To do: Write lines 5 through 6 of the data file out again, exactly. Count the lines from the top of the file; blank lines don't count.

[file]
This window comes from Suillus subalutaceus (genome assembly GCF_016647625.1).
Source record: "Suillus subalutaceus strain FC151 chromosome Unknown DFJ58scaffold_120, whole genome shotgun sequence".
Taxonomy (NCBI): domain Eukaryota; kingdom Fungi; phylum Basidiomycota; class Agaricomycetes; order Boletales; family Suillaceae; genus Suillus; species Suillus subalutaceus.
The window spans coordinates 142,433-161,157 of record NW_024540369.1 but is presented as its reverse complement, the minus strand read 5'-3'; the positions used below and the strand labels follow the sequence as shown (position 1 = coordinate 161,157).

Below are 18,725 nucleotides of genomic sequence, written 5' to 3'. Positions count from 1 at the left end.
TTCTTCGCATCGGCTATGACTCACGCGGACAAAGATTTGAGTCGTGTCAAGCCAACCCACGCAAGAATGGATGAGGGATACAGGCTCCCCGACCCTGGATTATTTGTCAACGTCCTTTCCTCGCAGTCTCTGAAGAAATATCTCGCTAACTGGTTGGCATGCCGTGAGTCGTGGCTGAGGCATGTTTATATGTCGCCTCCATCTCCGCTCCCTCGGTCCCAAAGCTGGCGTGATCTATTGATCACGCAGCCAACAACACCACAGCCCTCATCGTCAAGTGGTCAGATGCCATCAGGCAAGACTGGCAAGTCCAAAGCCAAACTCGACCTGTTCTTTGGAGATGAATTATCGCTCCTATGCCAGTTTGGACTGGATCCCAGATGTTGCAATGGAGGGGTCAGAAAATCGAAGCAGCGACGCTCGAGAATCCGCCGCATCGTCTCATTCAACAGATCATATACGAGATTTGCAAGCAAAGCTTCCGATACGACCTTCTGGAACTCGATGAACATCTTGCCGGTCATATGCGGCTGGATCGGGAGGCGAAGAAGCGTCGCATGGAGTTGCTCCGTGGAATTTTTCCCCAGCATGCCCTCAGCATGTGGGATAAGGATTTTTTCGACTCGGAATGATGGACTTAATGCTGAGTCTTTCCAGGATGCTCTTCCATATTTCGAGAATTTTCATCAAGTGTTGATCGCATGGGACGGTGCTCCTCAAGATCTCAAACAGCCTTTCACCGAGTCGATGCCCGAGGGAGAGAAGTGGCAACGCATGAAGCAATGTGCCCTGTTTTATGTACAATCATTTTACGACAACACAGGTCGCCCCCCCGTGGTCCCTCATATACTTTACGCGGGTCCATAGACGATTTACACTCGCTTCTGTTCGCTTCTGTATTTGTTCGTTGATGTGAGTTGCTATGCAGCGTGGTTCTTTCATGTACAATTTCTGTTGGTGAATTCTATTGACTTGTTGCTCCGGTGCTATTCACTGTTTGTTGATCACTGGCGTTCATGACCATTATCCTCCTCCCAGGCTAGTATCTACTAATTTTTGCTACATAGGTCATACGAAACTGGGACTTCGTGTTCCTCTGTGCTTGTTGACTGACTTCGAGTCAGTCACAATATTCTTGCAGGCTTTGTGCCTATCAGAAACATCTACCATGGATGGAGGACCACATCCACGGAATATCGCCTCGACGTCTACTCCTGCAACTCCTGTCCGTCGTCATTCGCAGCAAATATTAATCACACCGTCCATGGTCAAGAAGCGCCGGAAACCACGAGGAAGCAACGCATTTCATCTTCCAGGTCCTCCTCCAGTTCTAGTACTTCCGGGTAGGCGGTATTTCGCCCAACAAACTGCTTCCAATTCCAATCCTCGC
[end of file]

Below are 18,725 nucleotides of genomic sequence, written 5' to 3'. Positions count from 1 at the left end.
TTCTTCGCATCGGCTATGACTCACGCGGACAAAGATTTGAGTCGTGTCAAGCCAACCCACGCAAGAATGGATGAGGGATACAGGCTCCCCGACCCTGGATTATTTGTCAACGTCCTTTCCTCGCAGTCTCTGAAGAAATATCTCGCTAACTGGTTGGCATGCCGTGAGTCGTGGCTGAGGCATGTTTATATGTCGCCTCCATCTCCGCTCCCTCGGTCCCAAAGCTGGCGTGATCTATTGATCACGCAGCCAACAACACCACAGCCCTCATCGTCAAGTGGTCAGATGCCATCAGGCAAGACTGGCAAGTCCAAAGCCAAACTCGACCTGTTCTTTGGAGATGAATTATCGCTCCTATGCCAGTTTGGACTGGATCCCAGATGTTGCAATGGAGGGGTCAGAAAATCGAAGCAGCGACGCTCGAGAATCCGCCGCATCGTCTCATTCAACAGATCATATACGAGATTTGCAAGCAAAGCTTCCGATACGACCTTCTGGAACTCGATGAACATCTTGCCGGTCATATGCGGCTGGATCGGGAGGCGAAGAAGCGTCGCATGGAGTTGCTCCGTGGAATTTTTCCCCAGCATGCCCTCAGCATGTGGGATAAGGATTTTTTCGACTCGGAATGATGGACTTAATGCTGAGTCTTTCCAGGATGCTCTTCCATATTTCGAGAATTTTCATCAAGTGTTGATCGCATGGGACGGTGCTCCTCAAGATCTCAAACAGCCTTTCACCGAGTCGATGCCCGAGGGAGAGAAGTGGCAACGCATGAAGCAATGTGCCCTGTTTTATGTACAATCATTTTACGACAACACAGGTCGCCCCCCCGTGGTCCCTCATATACTTTACGCGGGTCCATAGACGATTTACACTCGCTTCTGTTCGCTTCTGTATTTGTTCGTTGATGTGAGTTGCTATGCAGCGTGGTTCTTTCATGTACAATTTCTGTTGGTGAATTCTATTGACTTGTTGCTCCGGTGCTATTCACTGTTTGTTGATCACTGGCGTTCATGACCATTATCCTCCTCCCAGGCTAGTATCTACTAATTTTTGCTACATAGGTCATACGAAACTGGGACTTCGTGTTCCTCTGTGCTTGTTGACTGACTTCGAGTCAGTCACAATATTCTTGCAGGCTTTGTGCCTATCAGAAACATCTACCATGGATGGAGGACCACATCCACGGAATATCGCCTCGACGTCTACTCCTGCAACTCCTGTCCGTCGTCATTCGCAGCAAATATTAATCACACCGTCCATGGTCAAGAAGCGCCGGAAACCACGAGGAAGCAACGCATTTCATCTTCCAGGTCCTCCTCCAGTTCTAGTACTTCCGGGTAGGCGGTATTTCGCCCAACAAACTGCTTCCAATTCCAATCCTCGC